FIG. 3 represents the initialisation of the knowledge base. The knowledge base forms the basis for the components containing the data sets. To the initial data there belong for example the instrument type/sensor, the substance type, the calibration type, the calibration behaviour and/or spectral data. From these five initial data, on account of expert knowledge the parameter group is determined and weighted. As a sensor type an optical or mechanical sensor may be considered. The substance type is determined by way of a prior treatment of data and by way of the selection of the measuring procedures. To the calibration type there belongs a calibration data set with a possible computing method. The calibration behaviour is determined from the selected wavelength region, a pre-treatment of data, the primary, the secondary factors and/or the number of measuring procedures. The spectra data are composed of the calibration data set, the validation data set, the wavelength selection, the pretreatment of data and/or the number of measuring procedures.
After the initialisation there follows the actual input according to FIG. 4. From the spectra data there is selected in particular the instrument type/sensor with which the respective spectrum is recorded. Furthermore the substance type, the calibration type and the calibration behaviour are inputted.
After the input there follows according to FIG. 5 the complete and/or part permutation of the components of the data sets. The respective parameter group is subjected to a computation for the calibration. With this, the method itself forms a component of the data set. The method computation is broken down in FIG. 6.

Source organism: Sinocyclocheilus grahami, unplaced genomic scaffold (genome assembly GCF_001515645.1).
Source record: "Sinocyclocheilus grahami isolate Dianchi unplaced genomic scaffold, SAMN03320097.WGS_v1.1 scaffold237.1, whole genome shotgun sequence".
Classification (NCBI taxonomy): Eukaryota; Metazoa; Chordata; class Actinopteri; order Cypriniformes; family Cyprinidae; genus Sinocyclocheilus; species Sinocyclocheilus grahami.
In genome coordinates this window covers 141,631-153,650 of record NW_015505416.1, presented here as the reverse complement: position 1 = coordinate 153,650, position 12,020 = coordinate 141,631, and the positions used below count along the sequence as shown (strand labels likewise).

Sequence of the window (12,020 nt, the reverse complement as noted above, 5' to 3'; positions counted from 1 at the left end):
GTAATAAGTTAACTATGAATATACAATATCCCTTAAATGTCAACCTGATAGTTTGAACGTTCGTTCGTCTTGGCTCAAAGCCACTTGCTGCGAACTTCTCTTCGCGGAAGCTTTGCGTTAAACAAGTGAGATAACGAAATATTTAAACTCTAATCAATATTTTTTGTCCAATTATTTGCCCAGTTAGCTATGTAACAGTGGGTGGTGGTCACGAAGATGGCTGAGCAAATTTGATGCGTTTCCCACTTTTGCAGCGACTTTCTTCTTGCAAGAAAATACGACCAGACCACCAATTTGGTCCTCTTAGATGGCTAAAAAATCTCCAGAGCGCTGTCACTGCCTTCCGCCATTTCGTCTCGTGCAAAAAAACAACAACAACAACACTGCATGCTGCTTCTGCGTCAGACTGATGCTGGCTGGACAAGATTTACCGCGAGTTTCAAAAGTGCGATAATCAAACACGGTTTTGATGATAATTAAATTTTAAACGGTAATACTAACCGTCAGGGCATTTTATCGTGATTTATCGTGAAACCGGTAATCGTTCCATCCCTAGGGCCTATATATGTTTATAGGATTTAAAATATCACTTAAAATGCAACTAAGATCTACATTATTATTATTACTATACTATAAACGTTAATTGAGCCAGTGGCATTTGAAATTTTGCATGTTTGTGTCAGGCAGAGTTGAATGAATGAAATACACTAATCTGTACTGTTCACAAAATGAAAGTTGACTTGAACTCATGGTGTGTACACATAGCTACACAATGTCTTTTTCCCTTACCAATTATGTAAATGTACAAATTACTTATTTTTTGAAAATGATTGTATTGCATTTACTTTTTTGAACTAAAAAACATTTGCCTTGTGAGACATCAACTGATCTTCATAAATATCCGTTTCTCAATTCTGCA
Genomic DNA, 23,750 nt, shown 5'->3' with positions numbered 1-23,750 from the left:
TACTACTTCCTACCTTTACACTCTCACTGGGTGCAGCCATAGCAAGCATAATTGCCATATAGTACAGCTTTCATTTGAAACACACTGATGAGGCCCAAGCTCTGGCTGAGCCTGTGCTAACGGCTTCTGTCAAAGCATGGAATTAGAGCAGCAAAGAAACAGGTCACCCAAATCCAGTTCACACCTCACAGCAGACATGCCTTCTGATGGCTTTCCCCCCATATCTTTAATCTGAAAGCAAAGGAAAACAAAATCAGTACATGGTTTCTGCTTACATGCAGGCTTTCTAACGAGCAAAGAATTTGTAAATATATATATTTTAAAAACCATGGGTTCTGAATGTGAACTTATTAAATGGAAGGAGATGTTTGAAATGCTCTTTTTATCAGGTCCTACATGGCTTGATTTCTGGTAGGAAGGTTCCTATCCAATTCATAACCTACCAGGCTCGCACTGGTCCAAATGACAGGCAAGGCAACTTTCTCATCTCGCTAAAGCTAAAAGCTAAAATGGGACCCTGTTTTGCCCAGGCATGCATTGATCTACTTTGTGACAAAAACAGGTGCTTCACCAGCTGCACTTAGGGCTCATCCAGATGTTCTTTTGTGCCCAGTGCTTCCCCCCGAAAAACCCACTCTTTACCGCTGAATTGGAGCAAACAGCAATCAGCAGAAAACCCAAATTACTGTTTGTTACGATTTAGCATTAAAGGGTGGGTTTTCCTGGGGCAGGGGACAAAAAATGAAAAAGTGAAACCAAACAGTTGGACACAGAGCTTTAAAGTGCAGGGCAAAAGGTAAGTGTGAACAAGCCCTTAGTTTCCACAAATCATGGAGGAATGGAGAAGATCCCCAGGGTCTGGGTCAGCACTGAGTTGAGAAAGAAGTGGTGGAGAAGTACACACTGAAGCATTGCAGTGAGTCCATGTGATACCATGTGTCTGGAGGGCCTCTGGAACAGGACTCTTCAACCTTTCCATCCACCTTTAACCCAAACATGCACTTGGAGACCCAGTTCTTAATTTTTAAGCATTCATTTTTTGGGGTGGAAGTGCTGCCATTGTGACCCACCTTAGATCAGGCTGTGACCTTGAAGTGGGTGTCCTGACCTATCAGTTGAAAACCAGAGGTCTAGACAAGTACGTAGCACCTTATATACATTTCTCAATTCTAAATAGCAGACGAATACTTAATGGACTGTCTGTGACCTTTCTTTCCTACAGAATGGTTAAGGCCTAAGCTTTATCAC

The computation course begins with the main component analysis, amongst others published in S. Wood, K. Esbensen, P. Geladi, “Principle Component Analysis”, Chemometrics and Intelligent Laboratory Systems 2 (1987) 37-52. A spectrum measured with the device according to FIG. 1 may for example be composed of for example 500 measuring points. This individual measuring data corresponds to the intensity values in dependence on 500 wave numbers in the near infrared. In order to obtain a good calibration, one in turn requires a large number of spectra. For example 100 substance spectra thus result in 50,000 data points which entails a great computing effort. In order to obtain acceptable computing times the spectral data is condensed with the help of the main component analysis. With this no important information is lost.
With a calibration, to the samples there are allocated two different data sets independent of one another, specifically the calibration data set on the one hand and the validation data set on the other hand. With the calibration data set the main component analysis is carried out. With the validation data set the results of the calibration are evaluated.